Traveller's Thrombosis

Prolonged periods of immobility on long flights can slow down blood flow in the leg veins. This can lead to increase the risk of blood clots to form inside the veins, known as Traveller's Thrombosis.

Traveller's Thrombosis manifests as pain and/or swelling in the legs during travel or even several days or weeks afterwards. It mostly affects the lower half of the body or rather the veins of the legs and is known as deep venous thrombosis (DVT). Sometimes it can be very serious and a life-threatening situation if a clot breaks off and travels to the lungs causing what is called a pulmonary embolism.

To prevent a thrombosis, keep yourself hydrated by drinking water while minimizing alcohol, sugary and caffeinated beverages. Move as often as possible, stretch and periodically exercise your feet and ankles while seated.

Consult your doctor if you have underlying illness such as recent surgery, cancer, blood clotting disorder, cardiac insufficiency or deep vein thrombosis (DVT). Wearing compression stockings or taking a preventive anticoagulant medication may be necessary.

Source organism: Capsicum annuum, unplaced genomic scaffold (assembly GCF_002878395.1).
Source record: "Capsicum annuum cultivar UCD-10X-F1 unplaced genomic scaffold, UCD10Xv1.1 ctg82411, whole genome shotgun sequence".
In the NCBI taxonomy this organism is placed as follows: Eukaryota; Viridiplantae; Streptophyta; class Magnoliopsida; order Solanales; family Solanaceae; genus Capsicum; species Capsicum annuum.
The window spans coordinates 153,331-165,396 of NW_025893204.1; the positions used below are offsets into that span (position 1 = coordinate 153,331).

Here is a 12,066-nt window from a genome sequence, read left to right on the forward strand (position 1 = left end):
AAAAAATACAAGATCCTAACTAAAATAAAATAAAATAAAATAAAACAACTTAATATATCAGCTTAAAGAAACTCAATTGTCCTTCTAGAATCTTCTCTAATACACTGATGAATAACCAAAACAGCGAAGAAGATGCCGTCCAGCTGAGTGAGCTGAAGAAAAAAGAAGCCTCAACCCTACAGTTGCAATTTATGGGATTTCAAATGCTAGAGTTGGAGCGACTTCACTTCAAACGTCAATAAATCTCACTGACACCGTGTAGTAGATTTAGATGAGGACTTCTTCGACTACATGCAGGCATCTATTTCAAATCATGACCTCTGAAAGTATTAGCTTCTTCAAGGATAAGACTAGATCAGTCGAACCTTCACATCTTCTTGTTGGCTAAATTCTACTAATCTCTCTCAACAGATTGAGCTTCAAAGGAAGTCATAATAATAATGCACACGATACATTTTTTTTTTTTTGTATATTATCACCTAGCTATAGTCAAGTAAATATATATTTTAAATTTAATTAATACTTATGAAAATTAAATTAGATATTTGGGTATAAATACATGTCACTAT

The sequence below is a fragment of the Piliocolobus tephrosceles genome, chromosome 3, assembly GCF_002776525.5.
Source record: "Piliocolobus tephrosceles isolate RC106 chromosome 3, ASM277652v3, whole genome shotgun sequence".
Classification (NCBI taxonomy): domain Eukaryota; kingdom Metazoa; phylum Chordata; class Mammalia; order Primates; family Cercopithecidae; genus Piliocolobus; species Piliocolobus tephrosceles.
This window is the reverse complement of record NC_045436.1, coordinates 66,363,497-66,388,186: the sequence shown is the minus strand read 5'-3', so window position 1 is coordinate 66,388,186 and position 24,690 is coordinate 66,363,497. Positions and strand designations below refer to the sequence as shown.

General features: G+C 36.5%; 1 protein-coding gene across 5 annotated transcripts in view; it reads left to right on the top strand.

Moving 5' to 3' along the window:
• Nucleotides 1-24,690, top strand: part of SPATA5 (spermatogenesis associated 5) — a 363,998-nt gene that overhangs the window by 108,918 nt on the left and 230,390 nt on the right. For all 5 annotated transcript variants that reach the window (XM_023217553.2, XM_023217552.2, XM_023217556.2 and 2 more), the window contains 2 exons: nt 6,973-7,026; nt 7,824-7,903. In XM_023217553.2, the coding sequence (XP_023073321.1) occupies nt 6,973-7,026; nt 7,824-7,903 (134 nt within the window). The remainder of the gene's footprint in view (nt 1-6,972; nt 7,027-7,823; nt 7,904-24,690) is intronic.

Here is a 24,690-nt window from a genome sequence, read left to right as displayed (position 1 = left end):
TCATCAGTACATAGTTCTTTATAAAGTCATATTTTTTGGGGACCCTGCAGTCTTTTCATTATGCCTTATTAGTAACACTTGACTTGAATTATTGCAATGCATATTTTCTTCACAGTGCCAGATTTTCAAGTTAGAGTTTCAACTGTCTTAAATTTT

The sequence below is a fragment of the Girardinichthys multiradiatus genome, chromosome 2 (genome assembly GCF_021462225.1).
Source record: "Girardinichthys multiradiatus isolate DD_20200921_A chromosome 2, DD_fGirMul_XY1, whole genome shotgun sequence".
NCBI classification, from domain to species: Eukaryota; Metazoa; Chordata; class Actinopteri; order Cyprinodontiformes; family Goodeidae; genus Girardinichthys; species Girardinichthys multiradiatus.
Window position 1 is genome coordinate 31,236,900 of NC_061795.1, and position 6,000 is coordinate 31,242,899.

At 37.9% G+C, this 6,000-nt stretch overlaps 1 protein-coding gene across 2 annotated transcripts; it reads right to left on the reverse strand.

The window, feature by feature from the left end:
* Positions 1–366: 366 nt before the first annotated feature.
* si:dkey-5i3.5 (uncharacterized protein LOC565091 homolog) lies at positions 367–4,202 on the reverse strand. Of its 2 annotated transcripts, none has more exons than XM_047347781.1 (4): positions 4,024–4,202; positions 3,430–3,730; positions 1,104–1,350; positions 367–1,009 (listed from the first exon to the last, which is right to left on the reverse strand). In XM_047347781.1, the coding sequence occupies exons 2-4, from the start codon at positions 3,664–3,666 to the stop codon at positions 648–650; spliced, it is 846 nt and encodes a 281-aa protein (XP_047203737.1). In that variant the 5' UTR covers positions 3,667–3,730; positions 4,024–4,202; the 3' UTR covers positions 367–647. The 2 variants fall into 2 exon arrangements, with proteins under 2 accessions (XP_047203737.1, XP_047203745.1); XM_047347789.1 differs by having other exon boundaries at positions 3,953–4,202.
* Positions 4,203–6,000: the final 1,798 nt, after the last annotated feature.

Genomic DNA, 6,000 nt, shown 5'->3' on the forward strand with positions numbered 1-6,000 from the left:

Communicable disease

A communicable disease is an infectious disease transmissible by direct contact with an affected individual or the individual's discharges or by indirect means. A person with a disability, who has a communicable disease or infection, will be accepted for transportation unless the individual's condition poses a direct threat to the health or safety of others.

A direct threat means a significant risk to the health or safety of others that cannot be eliminated by a modification of policies, practices, or procedures, or by the provision of auxiliary aids or services.

However, a person with a contagious disease may be accepted for transportation if he/she presents a medical certificate stating that the disease or infection will not be transmitted during the normal course of the flight. The medical certificate must include any conditions or precautions that would have to be observed to prevent the disease or infection from being transmitted. If it is not possible to ensure that the guidelines outlined in the medical certificate can be met, the passenger may not be accepted for transportation. If such action occurs, the passenger may postpone his travel up to 90 days at the same fare or be given a refund for any unused flights.
We will always make an individual assessment, based on reasonable judgment that relies on current medical knowledge or on the best available objective evidence.